GRAND RAPIDS, Mich. — Several Delta Air Lines passengers went to Twitter after Delta reportedly offered $10,000 to get off an oversold flight from Grand Rapids to Minneapolis.
The flight was scheduled to depart from Gerald R. Ford Airport on Monday morning at 6:45 a.m., but not all the passengers who boarded ended up landing in Minneapolis later that morning.
That's because right before departure, a flight attendant came over the intercom and said that the flight had been oversold and that they would be offering compensation for passengers to disembark and schedule a new flight.
But the compensation was so large that most people didn't believe it to be true at first.
The flight attendant said they would be offering $5,000 to any passengers who would be willing to take a later flight.
Todd McCrumb and his wife live in Boise, Idaho, and were on that flight, returning home after visiting family in West Michigan for a high school graduation. McCrumb says that he was in shock at the initial amount offered and thought that this wasn't a real offer.
But then, the flight attendant came back on the intercom and announced that they still need passengers to get off the flight to make room. The flight attendant said they are now offering $10,000 to schedule a later flight.
McCrumb says that amount sounded even more ridiculous and he was asking other passengers if they thought it was a joke or real.
The flight attendant said they would offer the money via a VISA gift card or even provide the money instantly via Apple Pay.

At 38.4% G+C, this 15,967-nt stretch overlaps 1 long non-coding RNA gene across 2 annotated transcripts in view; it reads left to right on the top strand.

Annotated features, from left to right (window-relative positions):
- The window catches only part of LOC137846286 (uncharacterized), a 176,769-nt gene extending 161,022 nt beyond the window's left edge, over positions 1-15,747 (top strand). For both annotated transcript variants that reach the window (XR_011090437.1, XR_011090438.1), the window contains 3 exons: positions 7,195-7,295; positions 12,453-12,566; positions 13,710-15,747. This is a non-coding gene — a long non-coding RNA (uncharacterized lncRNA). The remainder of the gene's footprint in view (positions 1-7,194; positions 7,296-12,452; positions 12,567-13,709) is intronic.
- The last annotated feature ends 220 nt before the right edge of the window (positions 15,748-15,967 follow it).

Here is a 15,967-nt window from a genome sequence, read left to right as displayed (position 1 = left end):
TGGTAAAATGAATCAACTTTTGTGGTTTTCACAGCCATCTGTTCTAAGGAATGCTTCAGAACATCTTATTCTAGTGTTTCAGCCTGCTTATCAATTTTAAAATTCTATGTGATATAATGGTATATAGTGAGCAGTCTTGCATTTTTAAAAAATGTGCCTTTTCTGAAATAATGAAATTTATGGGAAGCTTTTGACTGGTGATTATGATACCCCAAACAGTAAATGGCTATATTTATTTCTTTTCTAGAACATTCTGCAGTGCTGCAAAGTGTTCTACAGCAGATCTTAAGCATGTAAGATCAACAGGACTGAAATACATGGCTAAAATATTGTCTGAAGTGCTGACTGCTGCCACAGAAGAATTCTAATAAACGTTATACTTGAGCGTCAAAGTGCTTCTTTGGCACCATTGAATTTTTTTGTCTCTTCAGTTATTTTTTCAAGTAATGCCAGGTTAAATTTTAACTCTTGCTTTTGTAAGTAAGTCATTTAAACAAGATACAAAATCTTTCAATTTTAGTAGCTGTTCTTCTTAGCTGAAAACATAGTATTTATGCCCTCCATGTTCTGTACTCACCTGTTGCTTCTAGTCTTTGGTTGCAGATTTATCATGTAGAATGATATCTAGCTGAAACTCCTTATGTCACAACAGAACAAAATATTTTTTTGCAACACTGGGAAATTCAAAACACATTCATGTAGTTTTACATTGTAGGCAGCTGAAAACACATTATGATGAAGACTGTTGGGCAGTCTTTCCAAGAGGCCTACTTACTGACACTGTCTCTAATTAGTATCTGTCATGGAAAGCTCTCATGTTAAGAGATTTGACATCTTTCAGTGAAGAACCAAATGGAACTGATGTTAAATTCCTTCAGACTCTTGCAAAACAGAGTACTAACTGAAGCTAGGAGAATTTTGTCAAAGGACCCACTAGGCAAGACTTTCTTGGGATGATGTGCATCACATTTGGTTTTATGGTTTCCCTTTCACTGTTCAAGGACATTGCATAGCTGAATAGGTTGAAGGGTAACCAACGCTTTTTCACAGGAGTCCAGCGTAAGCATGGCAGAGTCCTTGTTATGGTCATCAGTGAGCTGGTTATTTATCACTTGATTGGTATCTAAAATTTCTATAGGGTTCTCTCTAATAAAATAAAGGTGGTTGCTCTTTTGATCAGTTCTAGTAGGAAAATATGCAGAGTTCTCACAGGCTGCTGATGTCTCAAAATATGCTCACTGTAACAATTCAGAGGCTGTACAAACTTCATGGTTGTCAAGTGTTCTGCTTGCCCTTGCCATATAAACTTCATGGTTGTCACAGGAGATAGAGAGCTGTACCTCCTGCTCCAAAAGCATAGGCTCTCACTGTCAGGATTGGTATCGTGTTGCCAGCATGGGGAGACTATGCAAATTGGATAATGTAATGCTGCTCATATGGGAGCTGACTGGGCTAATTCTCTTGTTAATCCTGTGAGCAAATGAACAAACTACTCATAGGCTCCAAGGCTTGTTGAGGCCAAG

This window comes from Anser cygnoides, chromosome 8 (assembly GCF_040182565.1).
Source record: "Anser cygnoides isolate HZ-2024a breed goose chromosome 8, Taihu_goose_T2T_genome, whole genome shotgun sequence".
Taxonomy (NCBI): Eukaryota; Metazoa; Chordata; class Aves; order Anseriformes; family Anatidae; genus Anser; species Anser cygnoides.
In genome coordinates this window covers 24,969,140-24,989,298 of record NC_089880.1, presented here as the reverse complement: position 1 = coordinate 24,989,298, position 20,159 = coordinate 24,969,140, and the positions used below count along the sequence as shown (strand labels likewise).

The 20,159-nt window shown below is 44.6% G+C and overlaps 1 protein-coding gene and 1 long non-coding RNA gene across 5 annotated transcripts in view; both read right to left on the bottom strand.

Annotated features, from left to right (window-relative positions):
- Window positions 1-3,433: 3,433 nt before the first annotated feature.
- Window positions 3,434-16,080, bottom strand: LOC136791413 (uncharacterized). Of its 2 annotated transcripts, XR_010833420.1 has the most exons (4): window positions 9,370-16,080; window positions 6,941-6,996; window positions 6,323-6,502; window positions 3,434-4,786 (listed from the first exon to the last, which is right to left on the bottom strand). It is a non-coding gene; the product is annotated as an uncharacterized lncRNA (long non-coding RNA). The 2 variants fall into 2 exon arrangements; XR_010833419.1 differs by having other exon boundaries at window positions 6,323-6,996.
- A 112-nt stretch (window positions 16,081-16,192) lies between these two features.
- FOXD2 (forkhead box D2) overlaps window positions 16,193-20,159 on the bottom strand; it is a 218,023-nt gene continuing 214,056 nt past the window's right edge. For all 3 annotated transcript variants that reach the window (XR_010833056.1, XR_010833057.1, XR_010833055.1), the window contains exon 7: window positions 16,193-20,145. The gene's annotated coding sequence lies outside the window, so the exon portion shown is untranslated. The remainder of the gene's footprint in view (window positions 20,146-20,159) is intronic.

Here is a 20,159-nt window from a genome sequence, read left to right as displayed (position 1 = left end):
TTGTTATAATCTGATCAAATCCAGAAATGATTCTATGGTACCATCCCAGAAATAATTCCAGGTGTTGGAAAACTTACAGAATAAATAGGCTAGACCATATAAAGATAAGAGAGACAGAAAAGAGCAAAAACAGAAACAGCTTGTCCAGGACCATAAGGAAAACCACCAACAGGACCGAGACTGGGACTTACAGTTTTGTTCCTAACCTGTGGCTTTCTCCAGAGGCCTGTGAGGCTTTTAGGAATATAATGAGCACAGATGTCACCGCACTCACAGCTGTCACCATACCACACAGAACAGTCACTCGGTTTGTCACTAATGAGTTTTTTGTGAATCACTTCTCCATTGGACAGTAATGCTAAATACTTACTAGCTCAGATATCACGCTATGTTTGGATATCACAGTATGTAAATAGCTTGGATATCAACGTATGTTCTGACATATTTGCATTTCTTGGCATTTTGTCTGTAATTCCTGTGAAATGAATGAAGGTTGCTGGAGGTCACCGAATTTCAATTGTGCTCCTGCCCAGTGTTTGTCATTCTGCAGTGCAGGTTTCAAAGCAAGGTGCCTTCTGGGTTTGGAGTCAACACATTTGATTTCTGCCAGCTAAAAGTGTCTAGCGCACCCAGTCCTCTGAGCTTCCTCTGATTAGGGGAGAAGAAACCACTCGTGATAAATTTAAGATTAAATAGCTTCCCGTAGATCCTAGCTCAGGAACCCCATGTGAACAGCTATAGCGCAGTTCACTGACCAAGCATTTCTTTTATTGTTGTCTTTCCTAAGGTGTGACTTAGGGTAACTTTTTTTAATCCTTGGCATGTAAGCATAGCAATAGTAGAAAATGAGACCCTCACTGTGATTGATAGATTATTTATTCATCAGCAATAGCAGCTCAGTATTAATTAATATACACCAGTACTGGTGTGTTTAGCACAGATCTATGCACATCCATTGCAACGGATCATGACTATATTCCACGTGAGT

Ultimately, McCrumb did not accept their offer and decided to stay on the flight, but once he got home, he went on Twitter to share his story.
He says that he has received a lot of flak from people online for not taking the money, but says that he and his wife were happy with their decision to take their originally scheduled flight back home.
McCrumb wasn't the only one who took to social media to tell the story of the $10,000 offer. Jason Aten, a technology columnist, was also on that flight and shared a tweet about the $10,000 payout one minute after the flight was scheduled to take off for Minneapolis.
Aten's Twitter thread took off with comments of people asking about the payout and whether he took it. Aten said that he was flying with a total of six people and none of his group decided to take the payout.
"Spoiler alert: We did not take it for reasons I'm not going to get into because my wife is still not pleased about it... Look, I get that there are a lot of variables that go into deciding how much money to offer in a situation like this. I would argue that $10,000 seems like a lot, and in all of the flying I do, I've never seen it before. Several people I spoke to who also travel a lot had never heard of it before," Aten wrote in an article about his experience.
So, the question became, who ended up taking the money?
McCrumb said that there ended up being several passengers who did take the payout, but he wasn't sure on the exact amount. He says he was surprised that it took so long for enough passengers to take the $10,000.
On Wednesday, Twitter user @radrn13 wrote that her son was on that flight and actually took the payout.
Delta did not confirm that they provided passengers $10,000 if they agreed to be bumped from the flight. But, Delta did confirm that their gate agents have the power to do "whatever necessary" to provide excellent customer service and get flights out on time.
On Delta's website, it lists the reasons why and possible compensation for "bumping" passengers from flights. They mention offering compensation in the form of gift cards, but don't provide amounts.
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